Newsflash to the New Congress: Tiered Readiness Is Here Now
The modern day version of “tiered readiness” has arrived for the U.S. military. While the news has yet to sink in the minds of Washington leaders, the state of affairs across the force speaks for itself.
During the defense drawdown in the 1990s, this concept was instituted with units preparing to deploy at peak readiness while the majority of the remaining forces stateside, especially those in the Reserve Component, were not. This was sanctioned by Pentagon leaders as a way to produce savings while (supposedly) preserving force structure and modernization where possible. While the idea was eventually rejected, budget cuts combined with a relentless pace of operations have resurrected “tiered readiness” for those in uniform.
What does today’s tiered readiness look like? For many Navy F/A-18 fighter pilots currently not flying given aircraft equipment shortages, it is a situation described as one of “haves” and “have nots.” Pilots in a conflict zone or high-tension area are getting the staff and parts needed to keep jets in the sky. But those not deploying anytime soon are forced to sit idle alongside their parked aircraft and wait.
Naval aviation is not alone in its suffering. The same challenge of AARP-eligible fleets and maintenance shortages applies acutely to the U.S. Air Force. Just last month, Air Force Chief of Staff Gen. Mark Welsh said “Airplanes are falling apart…They’re just flat too old.”
In the Air Force, maintenance of older fighters like F-15s and F-16s being used more heavily than planned in Europe after Russia’s invasion of Ukraine and against the Islamic State is now causing work to be deferred on the next-generation Joint Strike Fighter given the lack of skilled maintainers. These critical personnel have had their transfer delayed because there are not enough people to both keep the older jets flying at such an accelerated pace overseas and prepare the newest fighter to enter the fleet.
This is little surprise since portions of the F-16D fighter fleet have been grounded for over a month now due to cracks in the canopies. The same thing happened to older models of F-15s at the height of the wars in 2007.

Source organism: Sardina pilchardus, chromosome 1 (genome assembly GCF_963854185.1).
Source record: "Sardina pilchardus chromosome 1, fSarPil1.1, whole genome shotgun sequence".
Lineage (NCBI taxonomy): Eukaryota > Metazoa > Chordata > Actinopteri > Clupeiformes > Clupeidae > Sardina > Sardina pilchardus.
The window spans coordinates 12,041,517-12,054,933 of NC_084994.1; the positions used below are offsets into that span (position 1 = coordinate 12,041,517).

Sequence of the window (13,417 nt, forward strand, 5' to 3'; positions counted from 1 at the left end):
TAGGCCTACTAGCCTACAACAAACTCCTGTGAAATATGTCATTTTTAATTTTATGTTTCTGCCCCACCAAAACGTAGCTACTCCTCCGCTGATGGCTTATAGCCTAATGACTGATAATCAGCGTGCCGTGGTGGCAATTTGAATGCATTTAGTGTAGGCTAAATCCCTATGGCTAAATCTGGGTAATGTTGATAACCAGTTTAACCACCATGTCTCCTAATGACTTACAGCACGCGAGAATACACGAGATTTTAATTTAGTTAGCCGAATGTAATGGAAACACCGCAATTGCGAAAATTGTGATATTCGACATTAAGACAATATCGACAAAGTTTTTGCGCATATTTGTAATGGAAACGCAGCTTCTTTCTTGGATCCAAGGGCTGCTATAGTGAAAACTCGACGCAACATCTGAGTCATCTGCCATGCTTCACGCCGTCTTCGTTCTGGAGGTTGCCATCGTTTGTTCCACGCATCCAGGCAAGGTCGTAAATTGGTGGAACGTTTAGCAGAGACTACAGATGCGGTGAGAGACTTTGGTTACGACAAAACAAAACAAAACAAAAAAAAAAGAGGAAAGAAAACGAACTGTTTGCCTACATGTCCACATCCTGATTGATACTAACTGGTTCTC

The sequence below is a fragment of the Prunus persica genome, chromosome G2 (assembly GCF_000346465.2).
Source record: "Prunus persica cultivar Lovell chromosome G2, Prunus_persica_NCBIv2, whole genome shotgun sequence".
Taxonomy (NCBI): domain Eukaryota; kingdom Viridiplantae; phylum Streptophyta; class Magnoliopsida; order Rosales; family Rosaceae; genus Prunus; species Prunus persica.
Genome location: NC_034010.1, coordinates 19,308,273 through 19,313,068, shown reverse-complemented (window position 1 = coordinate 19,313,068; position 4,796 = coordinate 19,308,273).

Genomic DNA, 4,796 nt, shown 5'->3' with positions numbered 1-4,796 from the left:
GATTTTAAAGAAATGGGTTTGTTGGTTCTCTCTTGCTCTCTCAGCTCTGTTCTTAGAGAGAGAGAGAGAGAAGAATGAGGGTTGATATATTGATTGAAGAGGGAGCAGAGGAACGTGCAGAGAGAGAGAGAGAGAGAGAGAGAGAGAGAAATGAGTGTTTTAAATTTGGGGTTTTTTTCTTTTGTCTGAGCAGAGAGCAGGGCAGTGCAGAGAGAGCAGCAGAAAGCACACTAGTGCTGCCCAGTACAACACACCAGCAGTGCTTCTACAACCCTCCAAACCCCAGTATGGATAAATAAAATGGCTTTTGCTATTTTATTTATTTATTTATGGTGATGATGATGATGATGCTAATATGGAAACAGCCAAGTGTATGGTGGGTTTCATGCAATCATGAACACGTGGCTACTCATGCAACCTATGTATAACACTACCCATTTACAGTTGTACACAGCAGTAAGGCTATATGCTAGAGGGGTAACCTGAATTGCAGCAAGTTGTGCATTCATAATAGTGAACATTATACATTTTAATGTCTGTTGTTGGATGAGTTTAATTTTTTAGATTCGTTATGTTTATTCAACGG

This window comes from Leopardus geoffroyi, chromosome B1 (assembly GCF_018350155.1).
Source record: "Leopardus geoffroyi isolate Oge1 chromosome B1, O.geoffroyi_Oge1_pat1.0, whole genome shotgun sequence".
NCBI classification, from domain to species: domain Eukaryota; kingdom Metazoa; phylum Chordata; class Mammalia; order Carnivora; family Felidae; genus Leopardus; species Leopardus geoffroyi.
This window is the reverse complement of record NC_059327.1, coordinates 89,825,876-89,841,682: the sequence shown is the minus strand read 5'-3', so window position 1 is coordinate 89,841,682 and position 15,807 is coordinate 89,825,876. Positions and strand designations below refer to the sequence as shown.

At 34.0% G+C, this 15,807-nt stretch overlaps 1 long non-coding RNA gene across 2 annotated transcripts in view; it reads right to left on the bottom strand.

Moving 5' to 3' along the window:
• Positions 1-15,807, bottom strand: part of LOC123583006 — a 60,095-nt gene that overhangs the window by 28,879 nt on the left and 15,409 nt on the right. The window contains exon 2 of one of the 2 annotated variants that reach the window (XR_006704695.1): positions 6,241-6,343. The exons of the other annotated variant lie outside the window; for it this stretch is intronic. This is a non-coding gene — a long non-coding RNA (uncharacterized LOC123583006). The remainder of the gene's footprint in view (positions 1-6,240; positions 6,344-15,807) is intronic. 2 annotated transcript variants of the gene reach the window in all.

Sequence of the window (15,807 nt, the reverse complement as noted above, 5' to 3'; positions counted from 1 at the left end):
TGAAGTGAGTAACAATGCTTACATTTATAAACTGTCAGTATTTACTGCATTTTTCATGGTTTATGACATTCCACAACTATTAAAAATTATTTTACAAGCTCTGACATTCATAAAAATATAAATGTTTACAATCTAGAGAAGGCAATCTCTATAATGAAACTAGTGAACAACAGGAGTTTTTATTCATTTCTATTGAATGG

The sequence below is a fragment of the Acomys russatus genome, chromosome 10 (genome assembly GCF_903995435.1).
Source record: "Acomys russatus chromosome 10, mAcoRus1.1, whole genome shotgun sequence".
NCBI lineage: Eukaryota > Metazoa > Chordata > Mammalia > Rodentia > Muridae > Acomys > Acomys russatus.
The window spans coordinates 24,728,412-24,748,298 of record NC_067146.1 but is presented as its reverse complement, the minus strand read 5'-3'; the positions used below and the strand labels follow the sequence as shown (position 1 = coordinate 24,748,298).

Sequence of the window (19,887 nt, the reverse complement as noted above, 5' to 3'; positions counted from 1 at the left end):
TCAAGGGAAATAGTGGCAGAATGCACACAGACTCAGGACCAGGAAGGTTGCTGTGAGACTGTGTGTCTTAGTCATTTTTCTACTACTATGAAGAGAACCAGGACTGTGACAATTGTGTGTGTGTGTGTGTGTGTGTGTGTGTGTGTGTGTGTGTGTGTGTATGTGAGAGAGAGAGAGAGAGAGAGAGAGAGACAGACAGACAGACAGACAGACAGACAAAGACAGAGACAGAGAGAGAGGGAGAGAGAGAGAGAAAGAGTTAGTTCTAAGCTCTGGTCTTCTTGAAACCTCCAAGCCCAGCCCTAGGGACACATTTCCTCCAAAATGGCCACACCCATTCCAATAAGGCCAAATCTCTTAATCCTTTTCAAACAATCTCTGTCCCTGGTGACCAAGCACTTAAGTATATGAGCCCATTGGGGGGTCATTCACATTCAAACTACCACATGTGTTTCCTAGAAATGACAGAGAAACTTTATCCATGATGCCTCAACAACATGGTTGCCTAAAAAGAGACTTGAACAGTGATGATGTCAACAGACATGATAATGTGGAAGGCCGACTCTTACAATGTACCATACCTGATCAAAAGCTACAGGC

But the military’s readiness problems are not limited to the motor pool and repair yards. Sailors aboard Navy ships are seeing similar deleterious trends creep toward becoming the “new normal.” Crew shortfalls, maintenance backlogs and unrelenting demand mean the U.S. Navy is increasingly becoming what one commander labeled a “two-tiered fleet divided between manned and trained ships—and everyone else.”
Unfortunately, much of this information is not new but rather growing in scope and reach. What were mostly worrisome anecdotes years ago that could be dismissed as one-offs are now trends.
A recent news story outlined the generally reduced readiness the Navy’s fleet, noting that “After years of conflict in the Middle East, its aging fleet of warships has been overtasked and under-cared for, leading to a growing maintenance backlog that threatens its ability to respond to future threats.” Unfortunately, this dim diagnosis could apply to any of the service branches today.
Each service is facing distinct and compounding readiness challenges, which are already having tangible consequences for America’s men and women in uniform.
According to the Army’s Vice Chief of Staff, the Army’s limited training is putting soldiers at greater risk of direct harm. General John Campbell has told policymakers, “In the event of a crisis, we’ll deploy these units at a significantly lower readiness level but our soldiers are adaptive and agile, and over time, they will accomplish their mission. But their success will come with a greater cost of higher casualties.”
Recently departed Marine Corps Commandant General James Amos warned Congress earlier this year, “The primary concern with out-of-balance readiness of our non-deployed operating forces is an increased risk in the timely response to unexpected crises or large-scale contingencies.”
Similarly, Air Force Vice Chief of Staff General Larry Spencer’s testimony piled on alongside his colleagues. According to General Spencer, “This is not going to be a quick fix, and it will take us years to recover. If we are not able to train for scenarios across the full range of military operations, we may not get there in time and it may take the joint team longer to win.”
The danger of being unready or unable to respond to contingencies is a problem now—not tomorrow. America’s military leaders have already told elected officials of the consequences of reduced budgets, increased risk and lower readiness.
Those costs include the inability to execute core missions, slower response times to unexpected crises, longer duration of conflict and higher numbers of killed or wounded in action. These outcomes should not be acceptable to anyone.
The new Congress should recognize that tiered readiness is here now, and it will be their job to fix it. With fresh energy and ideas, the 114th Congress can and should begin to make progress reversing America’s declining military readiness.